The novel coronavirus has pummeled New York City’s economy, leaving workers who were once gainfully employed to grapple with the economic fallout. And in a city where renters make up nearly two-thirds of the population, several questions loom large: What happens if I can’t make rent? Will I be evicted? And what rights do I have as a tenant?
The good news is that some tenants still have protection from eviction, even though Governor Andrew Cuomo has terminated part of his modified eviction moratorium.
Back in March, New York Chief Administrative Judge Lawrence Marks announced a suspension on court eviction proceedings, but a loopholebriefly allowed landlords to file new cases. Shortly after, Cuomo closed that loophole by blocking those proceedings and enacting a statewide moratorium on evictions until June 20.
Cuomo extended that moratorium until August — narrowing who qualifiedunder the order — but in a maddening twist, the governor rescinded part of that mandate on July 6. Now, under yet another executive order, a freeze on the statute of limitations has allowed the Office of Court Administration to continue its hold on moving eviction cases forward.
At the same time, the governor’s directive also rolled back protections prohibiting new residential eviction cases for both nonpayment of rent and foreclosure on residential mortgages. (Though, he has let that provision stand for commercial tenants.) Instead, Cuomo is relying on the recently enacted Tenant Safe Harbor Act — which provides residential tenants with a defense they can use in court, but does not block new cases from being filed — to serve as New Yorkers’ remaining COVID-19-related protection from eviction.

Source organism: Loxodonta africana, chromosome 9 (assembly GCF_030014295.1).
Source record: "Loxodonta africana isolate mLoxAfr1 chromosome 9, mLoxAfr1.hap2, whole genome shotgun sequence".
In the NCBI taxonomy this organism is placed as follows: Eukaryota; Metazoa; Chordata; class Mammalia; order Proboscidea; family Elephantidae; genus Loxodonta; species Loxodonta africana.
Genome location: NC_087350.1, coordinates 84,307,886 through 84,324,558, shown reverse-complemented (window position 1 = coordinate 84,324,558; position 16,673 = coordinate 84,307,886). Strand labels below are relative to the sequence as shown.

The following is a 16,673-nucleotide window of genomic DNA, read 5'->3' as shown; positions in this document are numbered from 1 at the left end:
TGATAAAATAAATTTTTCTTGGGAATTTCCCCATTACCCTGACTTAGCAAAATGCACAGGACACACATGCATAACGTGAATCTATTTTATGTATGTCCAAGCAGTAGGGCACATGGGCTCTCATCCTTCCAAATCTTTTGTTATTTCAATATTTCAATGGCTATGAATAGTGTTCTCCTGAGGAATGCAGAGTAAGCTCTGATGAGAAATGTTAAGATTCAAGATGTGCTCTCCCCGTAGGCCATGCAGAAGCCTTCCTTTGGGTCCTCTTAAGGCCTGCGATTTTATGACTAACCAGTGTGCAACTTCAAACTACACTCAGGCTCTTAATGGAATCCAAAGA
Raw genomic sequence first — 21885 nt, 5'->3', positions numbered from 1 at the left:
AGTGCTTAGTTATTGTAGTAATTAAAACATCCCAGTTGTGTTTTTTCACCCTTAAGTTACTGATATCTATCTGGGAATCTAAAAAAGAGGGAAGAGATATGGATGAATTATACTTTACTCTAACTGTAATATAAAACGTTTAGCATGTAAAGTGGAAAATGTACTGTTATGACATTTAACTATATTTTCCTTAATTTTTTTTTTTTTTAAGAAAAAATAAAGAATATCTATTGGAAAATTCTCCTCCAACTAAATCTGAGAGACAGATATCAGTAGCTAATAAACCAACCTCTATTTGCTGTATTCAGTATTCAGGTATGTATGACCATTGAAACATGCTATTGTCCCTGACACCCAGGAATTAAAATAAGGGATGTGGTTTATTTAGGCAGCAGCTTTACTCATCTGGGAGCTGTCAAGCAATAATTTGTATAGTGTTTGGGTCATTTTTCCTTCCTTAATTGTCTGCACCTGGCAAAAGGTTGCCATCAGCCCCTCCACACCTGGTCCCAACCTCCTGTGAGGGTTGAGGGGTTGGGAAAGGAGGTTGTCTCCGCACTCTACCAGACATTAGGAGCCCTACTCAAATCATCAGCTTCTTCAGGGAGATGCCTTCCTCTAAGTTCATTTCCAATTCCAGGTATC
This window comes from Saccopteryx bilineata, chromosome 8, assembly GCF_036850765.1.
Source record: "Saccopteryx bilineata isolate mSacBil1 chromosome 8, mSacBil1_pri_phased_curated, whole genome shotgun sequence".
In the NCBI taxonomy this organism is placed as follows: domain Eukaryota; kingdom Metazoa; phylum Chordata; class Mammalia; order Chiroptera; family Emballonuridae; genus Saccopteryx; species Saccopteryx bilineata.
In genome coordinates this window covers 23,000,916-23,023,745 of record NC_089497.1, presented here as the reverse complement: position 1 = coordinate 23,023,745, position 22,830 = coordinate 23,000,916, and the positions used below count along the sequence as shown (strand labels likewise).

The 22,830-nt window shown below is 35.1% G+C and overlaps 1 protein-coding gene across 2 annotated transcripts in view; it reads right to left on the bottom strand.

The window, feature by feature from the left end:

A qualifying renter under the legislation can never be evicted for the nonpayment of rent accrued between March 7 and the full reopening of their county. Landlords, however, can still seek money judgements to recuperate missed rent payments for that period.
But tenants grappling with eviction cases for reasons other than nonpayment, along with those who had cases in the works against them in early March, remain vulnerable, and are still as risk of being removed from their homes.
In short, a swath of renters have protection from eviction but they’ll have to prove their case before a judge to qualify. And even though the city’s housing courts have partially reopened, most proceedings are stalled due to guidance from the court system.
That may begin to change come July 27, when Brooklyn housing court is preparing to resume in-person trials for pending eviction cases that were filed before March 16. Other boroughs are expected to soon follow, but the courts have yet to released a timeline.
In the meantime, eviction warrants are not being executed and, for now, renters cannot legally be evicted from their homes. That doesn’t mean some landlords won’t try. Housing attorneys and tenant hotlines have been busy fielding questions from frazzled renters receiving misinformation, or even threats.
If you’re trying to make sense of these bewildering orders and figure out what this all means for you, read on for a breakdown of protections New Yorkers currently have from eviction.
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Photo: Max Touhey